Mailing Lists & Deliverability with DMARC

Mailing lists and the concerns of email deliverability with DMARC thereof

Updated over a week ago

Introduction

Mailing lists represent a small percentage of all emails sent, but is a known gap when it comes to email authentication. Mailing lists will sometimes cause problems for authentication due to a mailing server and a sending domain mismatch. However, common implementations like Google Groups have workarounds for the issue.

This article covers how mailing lists work and what you can do to help mailing list deliverability.

DMARC uses the user visible "From" address, so when a member of the mailing list receives an email, the email gateway will see "@example.com." The actual sending server, however, is the mailing list server.

As an example, if an email is sent by [email protected], the other members of the list will get an email that has a "From:" address of [email protected]. Because the mailing list server will not be listed in example.com's SPF record, it will not pass aligned SPF (and therefore will not be authenticated).

NoteBecause the email will have been modified when passing through the mailing list server, any DKIM signature will also be invalidated, even if the server preserves the EnvelopeFrom (which many do not).ย 

There are two main ways to allow mailing list participation from someone whose domain is at DMARC enforcement.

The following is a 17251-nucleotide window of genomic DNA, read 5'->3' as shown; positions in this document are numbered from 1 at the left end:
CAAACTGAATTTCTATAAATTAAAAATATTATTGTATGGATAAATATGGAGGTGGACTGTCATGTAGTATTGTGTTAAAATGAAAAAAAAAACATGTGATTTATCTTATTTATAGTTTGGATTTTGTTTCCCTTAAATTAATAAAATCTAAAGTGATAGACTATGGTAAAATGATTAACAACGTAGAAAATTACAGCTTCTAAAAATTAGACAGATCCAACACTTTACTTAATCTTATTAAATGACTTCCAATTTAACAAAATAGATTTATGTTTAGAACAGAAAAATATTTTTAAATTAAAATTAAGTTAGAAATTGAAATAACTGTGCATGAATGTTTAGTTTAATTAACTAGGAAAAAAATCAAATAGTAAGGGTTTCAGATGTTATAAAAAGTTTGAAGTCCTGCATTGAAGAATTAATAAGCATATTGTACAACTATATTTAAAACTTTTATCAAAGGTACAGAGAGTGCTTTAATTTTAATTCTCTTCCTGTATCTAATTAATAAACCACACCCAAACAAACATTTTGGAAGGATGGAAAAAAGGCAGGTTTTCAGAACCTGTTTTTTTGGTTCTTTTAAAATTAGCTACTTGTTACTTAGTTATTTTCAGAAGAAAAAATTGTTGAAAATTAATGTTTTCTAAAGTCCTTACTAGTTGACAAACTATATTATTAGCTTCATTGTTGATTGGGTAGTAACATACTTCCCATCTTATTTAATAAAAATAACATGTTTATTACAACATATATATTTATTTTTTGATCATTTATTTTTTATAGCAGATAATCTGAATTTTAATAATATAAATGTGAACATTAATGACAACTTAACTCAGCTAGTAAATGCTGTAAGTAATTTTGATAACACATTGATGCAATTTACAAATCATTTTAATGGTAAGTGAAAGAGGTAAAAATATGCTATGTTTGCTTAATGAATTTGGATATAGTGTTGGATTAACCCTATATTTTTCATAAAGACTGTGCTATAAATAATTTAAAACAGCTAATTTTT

Changing the "From" address

The main reason mailing list emails fail authentication is that the mailing list server is not authorized to send on behalf of the members' domains.

Some commercial mailing list applications (Mailing List Manager or MLM), see below, will auto-detect when a member's domain is at DMARC enforcement and change the "From" address without the mailing list provider needing to do anything. For those that don't, the most common way to address this is to change the "From" address of the email when sending to the members of the list. This is sometimes called 'munging.'

A new "From" address will typically be owned by the mailing list provider. This allows the provider to send authenticated emails as their own domain if they've configured SPF/DKIM. Many, including the most common open source mailing lists like Mailman, require the mailing list administrator to enable this.

Using this approach prevents members of the list from seeing the original sender in the "From" address. This is one of the reasons that ARC was created.


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Authenticated Received Chain (ARC)

ARC allows the mailing list provider to verify an email, using DMARC. When a member's message is received, ARC signs the email when forwarding it to the final destination.

If the receiving gateway trusts the mailing list server, the receiver can deliver the email even if it does not authenticate via DMARC. This allows the mailing list provider to continue to send emails to members where the "From" address of the sender is preserved.

Authenticated Received Chain (ARC) is primarily intended to solve the mailing list problem in a global and open way, suitable for use by independent mailing list vendors. Increasingly, we see adoption of OpenARC.

Valimail has been extremely active in helping move this standard forward. Once ARC sees a wider rollout, this side effect should be mitigated.

Additional articles for further reading:

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